Educator, journalist, anti-lynching activist and NAACP co-founder Ida B. Wells joins the pantheon of distinguished women honored by Mattel with her own signature Barbie doll. Resplendent in a deep blue, floor-length dress with lace details, the new Ida B. Wells doll also comes with a historically significant accessory: a miniature replica of the Memphis Free Speech, the newspaper where Wells became editor and co-owner in 1889.
Mattel has created numerous Barbie dolls to honor both historic and contemporary heroines in the hopes of inspiring “generations of girls to dream bigger than ever before.” It’s Inspiring Women Series includes dolls dedicated to Maya Angelou, NASA mathematician Katherine Johnson and singer Ella Fitzgerald.
The oldest of eight children, Ida B. Wells was born into slavery in Holly Springs, Miss., in 1862. When she was 16, both of her parents and a younger brother died during the yellow fever epidemic. Wells raised her younger siblings and became a teacher to support her family.
“I am honored that Barbie has chosen to celebrate my great-grandmother, Ida B. Wells, as part of its Inspiring Women Series,” says Michelle Duster, author, public historian, and great-granddaughter of Ida B. Wells in a statement. “My great-grandmother was a trailblazer, who courageously followed her convictions and challenged the status quo by fighting for civil rights and women’s suffrage. This is an incredible opportunity to shine a light on her truth and enduring legacy to empower a new generation to speak up for what they believe in.”
A pivotal moment in Wells’ life came in 1883 when she was traveling by train from Memphis to Woodstock, Tenn., where she was a teacher. When she refused to give up her seat and ride in a segregated car, she was forcibly removed. Wells later sued the Chesapeake, Ohio and Southwest Railroad Co. A local court ruled in her favor but the decision was eventually overturned in federal court.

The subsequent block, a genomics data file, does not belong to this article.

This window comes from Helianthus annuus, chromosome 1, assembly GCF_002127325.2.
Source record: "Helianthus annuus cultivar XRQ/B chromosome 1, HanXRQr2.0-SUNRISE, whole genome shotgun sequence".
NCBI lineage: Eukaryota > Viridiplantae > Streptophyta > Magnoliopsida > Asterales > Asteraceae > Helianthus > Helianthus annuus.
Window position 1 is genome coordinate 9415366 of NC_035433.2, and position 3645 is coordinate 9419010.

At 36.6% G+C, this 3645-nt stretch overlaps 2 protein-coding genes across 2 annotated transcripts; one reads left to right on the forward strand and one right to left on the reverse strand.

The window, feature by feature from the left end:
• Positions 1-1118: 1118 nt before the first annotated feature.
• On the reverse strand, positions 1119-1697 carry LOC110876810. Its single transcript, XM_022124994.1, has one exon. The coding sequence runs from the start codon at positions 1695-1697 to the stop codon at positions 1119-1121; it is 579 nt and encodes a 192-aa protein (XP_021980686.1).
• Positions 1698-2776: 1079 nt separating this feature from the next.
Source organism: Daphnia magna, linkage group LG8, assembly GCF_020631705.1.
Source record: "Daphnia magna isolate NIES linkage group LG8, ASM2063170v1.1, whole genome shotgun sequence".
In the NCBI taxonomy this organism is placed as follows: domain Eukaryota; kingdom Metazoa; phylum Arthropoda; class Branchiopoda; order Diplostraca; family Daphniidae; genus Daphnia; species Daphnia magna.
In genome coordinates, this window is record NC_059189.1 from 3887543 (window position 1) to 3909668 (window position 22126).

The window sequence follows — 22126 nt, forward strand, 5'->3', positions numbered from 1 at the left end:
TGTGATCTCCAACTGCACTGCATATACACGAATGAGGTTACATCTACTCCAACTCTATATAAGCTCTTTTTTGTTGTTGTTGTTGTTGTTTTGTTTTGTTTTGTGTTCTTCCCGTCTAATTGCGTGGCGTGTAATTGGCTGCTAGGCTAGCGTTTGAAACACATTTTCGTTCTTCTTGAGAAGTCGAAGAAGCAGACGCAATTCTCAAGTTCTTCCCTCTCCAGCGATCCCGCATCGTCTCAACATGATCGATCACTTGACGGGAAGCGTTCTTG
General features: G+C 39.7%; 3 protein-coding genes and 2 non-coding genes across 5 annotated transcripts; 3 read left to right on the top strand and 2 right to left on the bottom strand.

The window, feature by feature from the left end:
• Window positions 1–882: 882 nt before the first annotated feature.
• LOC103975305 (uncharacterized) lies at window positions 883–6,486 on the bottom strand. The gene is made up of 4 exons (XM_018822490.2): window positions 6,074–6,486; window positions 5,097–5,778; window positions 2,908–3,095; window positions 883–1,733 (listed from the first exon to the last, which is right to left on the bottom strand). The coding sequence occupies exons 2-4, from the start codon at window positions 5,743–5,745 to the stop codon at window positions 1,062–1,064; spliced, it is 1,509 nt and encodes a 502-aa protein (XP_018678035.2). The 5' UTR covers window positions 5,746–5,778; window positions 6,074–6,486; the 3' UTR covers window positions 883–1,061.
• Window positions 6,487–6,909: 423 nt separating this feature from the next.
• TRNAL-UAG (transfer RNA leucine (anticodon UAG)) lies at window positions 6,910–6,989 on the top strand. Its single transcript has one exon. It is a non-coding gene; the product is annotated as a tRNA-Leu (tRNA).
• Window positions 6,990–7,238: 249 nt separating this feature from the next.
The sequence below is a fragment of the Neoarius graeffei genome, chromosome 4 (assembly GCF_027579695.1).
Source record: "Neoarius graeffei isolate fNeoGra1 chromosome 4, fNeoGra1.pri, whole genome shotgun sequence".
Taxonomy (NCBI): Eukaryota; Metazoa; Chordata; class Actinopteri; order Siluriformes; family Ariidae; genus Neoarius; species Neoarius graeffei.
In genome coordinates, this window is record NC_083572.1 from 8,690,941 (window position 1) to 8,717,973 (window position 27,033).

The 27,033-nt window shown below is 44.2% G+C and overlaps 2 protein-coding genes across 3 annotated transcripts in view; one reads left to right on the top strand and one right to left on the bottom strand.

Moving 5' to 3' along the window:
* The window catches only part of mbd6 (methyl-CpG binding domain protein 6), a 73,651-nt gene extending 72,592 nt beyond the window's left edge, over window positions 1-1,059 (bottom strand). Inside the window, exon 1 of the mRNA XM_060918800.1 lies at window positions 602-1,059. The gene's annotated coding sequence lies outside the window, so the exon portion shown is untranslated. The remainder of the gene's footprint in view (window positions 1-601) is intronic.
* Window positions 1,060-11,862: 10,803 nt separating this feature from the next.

Wells became a fierce anti-lynching activist. She investigated white mob violence and wrote scathing indictments of the lynchings of Black men. Her articles so angered locals, the offices of the Memphis Free Speech were destroyed.
In the preface to her 1892 pamphlet Southern Horrors: Lynch Laws In All Its Phases, Wells wrote, “It is with no pleasure I have dipped my hands in the corruption here exposed. Somebody must show that the Afro-American race is more sinned against than sinning, and it seems to have fallen on me to do so.”
Mattel recently honored medical workers on the front lines of the COVID epidemic. In a release, Mattel says, “Barbie continues to celebrate role models, as every child imagines that they can be anything, but actually seeing that they can, and hearing the stories of others, makes all the difference.”